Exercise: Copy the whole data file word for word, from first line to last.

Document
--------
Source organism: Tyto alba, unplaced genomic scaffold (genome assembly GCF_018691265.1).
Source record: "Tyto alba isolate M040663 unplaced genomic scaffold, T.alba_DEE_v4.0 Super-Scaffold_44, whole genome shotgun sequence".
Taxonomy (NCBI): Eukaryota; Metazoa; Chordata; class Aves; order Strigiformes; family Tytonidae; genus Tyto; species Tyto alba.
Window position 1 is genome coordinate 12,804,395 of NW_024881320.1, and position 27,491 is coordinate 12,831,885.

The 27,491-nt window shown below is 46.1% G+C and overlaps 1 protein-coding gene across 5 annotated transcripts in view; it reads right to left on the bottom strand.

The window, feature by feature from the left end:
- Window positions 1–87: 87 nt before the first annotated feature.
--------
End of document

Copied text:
Source organism: Tyto alba, unplaced genomic scaffold (genome assembly GCF_018691265.1).
Source record: "Tyto alba isolate M040663 unplaced genomic scaffold, T.alba_DEE_v4.0 Super-Scaffold_44, whole genome shotgun sequence".
Taxonomy (NCBI): Eukaryota; Metazoa; Chordata; class Aves; order Strigiformes; family Tytonidae; genus Tyto; species Tyto alba.
Window position 1 is genome coordinate 12,804,395 of NW_024881320.1, and position 27,491 is coordinate 12,831,885.

The 27,491-nt window shown below is 46.1% G+C and overlaps 1 protein-coding gene across 5 annotated transcripts in view; it reads right to left on the bottom strand.

The window, feature by feature from the left end:
- Window positions 1–87: 87 nt before the first annotated feature.